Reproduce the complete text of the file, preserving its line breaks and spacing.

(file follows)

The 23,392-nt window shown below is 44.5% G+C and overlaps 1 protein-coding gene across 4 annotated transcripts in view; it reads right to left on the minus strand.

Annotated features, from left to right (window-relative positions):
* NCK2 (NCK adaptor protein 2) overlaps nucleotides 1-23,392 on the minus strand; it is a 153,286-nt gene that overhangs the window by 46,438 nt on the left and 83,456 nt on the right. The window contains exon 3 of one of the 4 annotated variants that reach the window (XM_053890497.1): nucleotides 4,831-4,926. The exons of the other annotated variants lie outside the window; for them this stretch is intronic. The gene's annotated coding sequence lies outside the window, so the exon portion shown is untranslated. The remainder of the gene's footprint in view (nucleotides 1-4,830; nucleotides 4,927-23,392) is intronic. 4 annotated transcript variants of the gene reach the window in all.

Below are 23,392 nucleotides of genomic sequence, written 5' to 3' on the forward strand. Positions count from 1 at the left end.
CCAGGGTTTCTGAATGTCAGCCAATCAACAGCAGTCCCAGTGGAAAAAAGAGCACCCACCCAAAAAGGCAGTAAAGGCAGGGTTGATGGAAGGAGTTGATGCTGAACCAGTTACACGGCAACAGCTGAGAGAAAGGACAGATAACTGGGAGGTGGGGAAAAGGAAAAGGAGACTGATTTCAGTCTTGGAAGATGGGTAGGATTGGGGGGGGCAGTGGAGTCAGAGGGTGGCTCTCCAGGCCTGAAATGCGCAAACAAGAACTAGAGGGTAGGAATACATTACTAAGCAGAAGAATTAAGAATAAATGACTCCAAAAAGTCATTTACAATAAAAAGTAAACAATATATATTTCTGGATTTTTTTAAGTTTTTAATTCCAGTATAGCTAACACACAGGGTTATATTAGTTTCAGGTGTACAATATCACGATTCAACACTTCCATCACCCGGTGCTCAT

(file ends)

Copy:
The 23,392-nt window shown below is 44.5% G+C and overlaps 1 protein-coding gene across 4 annotated transcripts in view; it reads right to left on the minus strand.

Annotated features, from left to right (window-relative positions):
* NCK2 (NCK adaptor protein 2) overlaps nucleotides 1-23,392 on the minus strand; it is a 153,286-nt gene that overhangs the window by 46,438 nt on the left and 83,456 nt on the right. The window contains exon 3 of one of the 4 annotated variants that reach the window (XM_053890497.1): nucleotides 4,831-4,926. The exons of the other annotated variants lie outside the window; for them this stretch is intronic. The gene's annotated coding sequence lies outside the window, so the exon portion shown is untranslated. The remainder of the gene's footprint in view (nucleotides 1-4,830; nucleotides 4,927-23,392) is intronic. 4 annotated transcript variants of the gene reach the window in all.

Below are 23,392 nucleotides of genomic sequence, written 5' to 3' on the forward strand. Positions count from 1 at the left end.
CCAGGGTTTCTGAATGTCAGCCAATCAACAGCAGTCCCAGTGGAAAAAAGAGCACCCACCCAAAAAGGCAGTAAAGGCAGGGTTGATGGAAGGAGTTGATGCTGAACCAGTTACACGGCAACAGCTGAGAGAAAGGACAGATAACTGGGAGGTGGGGAAAAGGAAAAGGAGACTGATTTCAGTCTTGGAAGATGGGTAGGATTGGGGGGGGCAGTGGAGTCAGAGGGTGGCTCTCCAGGCCTGAAATGCGCAAACAAGAACTAGAGGGTAGGAATACATTACTAAGCAGAAGAATTAAGAATAAATGACTCCAAAAAGTCATTTACAATAAAAAGTAAACAATATATATTTCTGGATTTTTTTAAGTTTTTAATTCCAGTATAGCTAACACACAGGGTTATATTAGTTTCAGGTGTACAATATCACGATTCAACACTTCCATCACCCGGTGCTCAT